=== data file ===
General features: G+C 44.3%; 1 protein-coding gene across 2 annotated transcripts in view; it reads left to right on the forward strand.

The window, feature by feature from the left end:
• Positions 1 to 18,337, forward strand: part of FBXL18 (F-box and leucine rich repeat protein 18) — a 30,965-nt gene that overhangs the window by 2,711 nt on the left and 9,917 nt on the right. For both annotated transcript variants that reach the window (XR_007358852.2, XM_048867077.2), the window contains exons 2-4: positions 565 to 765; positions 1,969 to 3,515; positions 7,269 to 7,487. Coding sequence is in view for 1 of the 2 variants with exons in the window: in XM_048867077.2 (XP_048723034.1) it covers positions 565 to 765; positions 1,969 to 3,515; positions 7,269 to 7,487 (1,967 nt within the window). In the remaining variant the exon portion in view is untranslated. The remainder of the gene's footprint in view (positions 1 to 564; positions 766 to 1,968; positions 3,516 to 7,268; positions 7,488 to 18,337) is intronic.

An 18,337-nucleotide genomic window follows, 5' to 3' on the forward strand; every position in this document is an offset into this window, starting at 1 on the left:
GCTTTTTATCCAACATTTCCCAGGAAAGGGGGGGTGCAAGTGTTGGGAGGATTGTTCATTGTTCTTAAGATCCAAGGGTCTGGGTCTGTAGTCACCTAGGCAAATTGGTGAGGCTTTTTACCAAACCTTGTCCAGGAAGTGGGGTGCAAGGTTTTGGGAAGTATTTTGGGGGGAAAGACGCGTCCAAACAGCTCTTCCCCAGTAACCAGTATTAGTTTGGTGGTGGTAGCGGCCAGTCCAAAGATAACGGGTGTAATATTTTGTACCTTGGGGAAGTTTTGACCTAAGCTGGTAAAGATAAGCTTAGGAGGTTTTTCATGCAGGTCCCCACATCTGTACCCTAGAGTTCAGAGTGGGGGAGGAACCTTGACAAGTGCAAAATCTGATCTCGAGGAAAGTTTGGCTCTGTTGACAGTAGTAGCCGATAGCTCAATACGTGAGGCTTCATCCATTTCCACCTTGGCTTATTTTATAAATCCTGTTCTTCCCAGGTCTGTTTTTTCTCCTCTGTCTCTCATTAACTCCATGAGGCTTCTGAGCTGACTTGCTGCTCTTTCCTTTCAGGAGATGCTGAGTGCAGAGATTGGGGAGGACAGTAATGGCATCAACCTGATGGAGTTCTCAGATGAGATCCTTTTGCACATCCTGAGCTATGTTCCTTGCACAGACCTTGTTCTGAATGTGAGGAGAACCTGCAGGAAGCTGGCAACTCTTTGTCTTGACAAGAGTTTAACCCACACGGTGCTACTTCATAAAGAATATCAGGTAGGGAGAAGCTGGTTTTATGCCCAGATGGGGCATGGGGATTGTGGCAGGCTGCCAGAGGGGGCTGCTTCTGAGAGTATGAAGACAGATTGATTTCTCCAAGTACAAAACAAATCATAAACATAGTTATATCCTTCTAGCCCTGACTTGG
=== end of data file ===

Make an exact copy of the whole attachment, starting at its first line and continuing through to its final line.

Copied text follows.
General features: G+C 44.3%; 1 protein-coding gene across 2 annotated transcripts in view; it reads left to right on the forward strand.

The window, feature by feature from the left end:
• Positions 1 to 18,337, forward strand: part of FBXL18 (F-box and leucine rich repeat protein 18) — a 30,965-nt gene that overhangs the window by 2,711 nt on the left and 9,917 nt on the right. For both annotated transcript variants that reach the window (XR_007358852.2, XM_048867077.2), the window contains exons 2-4: positions 565 to 765; positions 1,969 to 3,515; positions 7,269 to 7,487. Coding sequence is in view for 1 of the 2 variants with exons in the window: in XM_048867077.2 (XP_048723034.1) it covers positions 565 to 765; positions 1,969 to 3,515; positions 7,269 to 7,487 (1,967 nt within the window). In the remaining variant the exon portion in view is untranslated. The remainder of the gene's footprint in view (positions 1 to 564; positions 766 to 1,968; positions 3,516 to 7,268; positions 7,488 to 18,337) is intronic.

An 18,337-nucleotide genomic window follows, 5' to 3' on the forward strand; every position in this document is an offset into this window, starting at 1 on the left:
GCTTTTTATCCAACATTTCCCAGGAAAGGGGGGGTGCAAGTGTTGGGAGGATTGTTCATTGTTCTTAAGATCCAAGGGTCTGGGTCTGTAGTCACCTAGGCAAATTGGTGAGGCTTTTTACCAAACCTTGTCCAGGAAGTGGGGTGCAAGGTTTTGGGAAGTATTTTGGGGGGAAAGACGCGTCCAAACAGCTCTTCCCCAGTAACCAGTATTAGTTTGGTGGTGGTAGCGGCCAGTCCAAAGATAACGGGTGTAATATTTTGTACCTTGGGGAAGTTTTGACCTAAGCTGGTAAAGATAAGCTTAGGAGGTTTTTCATGCAGGTCCCCACATCTGTACCCTAGAGTTCAGAGTGGGGGAGGAACCTTGACAAGTGCAAAATCTGATCTCGAGGAAAGTTTGGCTCTGTTGACAGTAGTAGCCGATAGCTCAATACGTGAGGCTTCATCCATTTCCACCTTGGCTTATTTTATAAATCCTGTTCTTCCCAGGTCTGTTTTTTCTCCTCTGTCTCTCATTAACTCCATGAGGCTTCTGAGCTGACTTGCTGCTCTTTCCTTTCAGGAGATGCTGAGTGCAGAGATTGGGGAGGACAGTAATGGCATCAACCTGATGGAGTTCTCAGATGAGATCCTTTTGCACATCCTGAGCTATGTTCCTTGCACAGACCTTGTTCTGAATGTGAGGAGAACCTGCAGGAAGCTGGCAACTCTTTGTCTTGACAAGAGTTTAACCCACACGGTGCTACTTCATAAAGAATATCAGGTAGGGAGAAGCTGGTTTTATGCCCAGATGGGGCATGGGGATTGTGGCAGGCTGCCAGAGGGGGCTGCTTCTGAGAGTATGAAGACAGATTGATTTCTCCAAGTACAAAACAAATCATAAACATAGTTATATCCTTCTAGCCCTGACTTGG